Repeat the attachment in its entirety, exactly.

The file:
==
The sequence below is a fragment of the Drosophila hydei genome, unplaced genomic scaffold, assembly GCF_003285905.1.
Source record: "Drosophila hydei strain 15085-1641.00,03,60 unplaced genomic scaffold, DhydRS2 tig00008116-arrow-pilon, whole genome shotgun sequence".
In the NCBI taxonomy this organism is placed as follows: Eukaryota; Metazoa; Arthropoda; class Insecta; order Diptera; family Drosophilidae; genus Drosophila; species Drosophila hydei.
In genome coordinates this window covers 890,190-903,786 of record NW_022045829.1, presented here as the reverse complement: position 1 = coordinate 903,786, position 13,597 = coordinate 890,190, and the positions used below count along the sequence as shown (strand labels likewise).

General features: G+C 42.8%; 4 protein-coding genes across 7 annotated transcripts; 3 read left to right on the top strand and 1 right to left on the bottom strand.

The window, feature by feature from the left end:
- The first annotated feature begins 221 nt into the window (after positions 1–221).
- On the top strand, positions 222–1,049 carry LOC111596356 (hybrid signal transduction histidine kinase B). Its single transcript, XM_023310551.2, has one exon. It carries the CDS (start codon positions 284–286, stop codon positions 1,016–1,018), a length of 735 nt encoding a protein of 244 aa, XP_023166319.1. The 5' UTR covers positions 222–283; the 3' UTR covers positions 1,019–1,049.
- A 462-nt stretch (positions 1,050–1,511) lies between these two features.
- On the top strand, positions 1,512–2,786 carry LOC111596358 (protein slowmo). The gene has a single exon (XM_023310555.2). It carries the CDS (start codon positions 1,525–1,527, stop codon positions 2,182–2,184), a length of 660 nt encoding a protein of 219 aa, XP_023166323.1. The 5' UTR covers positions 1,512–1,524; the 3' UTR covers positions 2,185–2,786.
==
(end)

The sequence below is a fragment of the Drosophila hydei genome, unplaced genomic scaffold, assembly GCF_003285905.1.
Source record: "Drosophila hydei strain 15085-1641.00,03,60 unplaced genomic scaffold, DhydRS2 tig00008116-arrow-pilon, whole genome shotgun sequence".
In the NCBI taxonomy this organism is placed as follows: Eukaryota; Metazoa; Arthropoda; class Insecta; order Diptera; family Drosophilidae; genus Drosophila; species Drosophila hydei.
In genome coordinates this window covers 890,190-903,786 of record NW_022045829.1, presented here as the reverse complement: position 1 = coordinate 903,786, position 13,597 = coordinate 890,190, and the positions used below count along the sequence as shown (strand labels likewise).

General features: G+C 42.8%; 4 protein-coding genes across 7 annotated transcripts; 3 read left to right on the top strand and 1 right to left on the bottom strand.

The window, feature by feature from the left end:
- The first annotated feature begins 221 nt into the window (after positions 1–221).
- On the top strand, positions 222–1,049 carry LOC111596356 (hybrid signal transduction histidine kinase B). Its single transcript, XM_023310551.2, has one exon. It carries the CDS (start codon positions 284–286, stop codon positions 1,016–1,018), a length of 735 nt encoding a protein of 244 aa, XP_023166319.1. The 5' UTR covers positions 222–283; the 3' UTR covers positions 1,019–1,049.
- A 462-nt stretch (positions 1,050–1,511) lies between these two features.
- On the top strand, positions 1,512–2,786 carry LOC111596358 (protein slowmo). The gene has a single exon (XM_023310555.2). It carries the CDS (start codon positions 1,525–1,527, stop codon positions 2,182–2,184), a length of 660 nt encoding a protein of 219 aa, XP_023166323.1. The 5' UTR covers positions 1,512–1,524; the 3' UTR covers positions 2,185–2,786.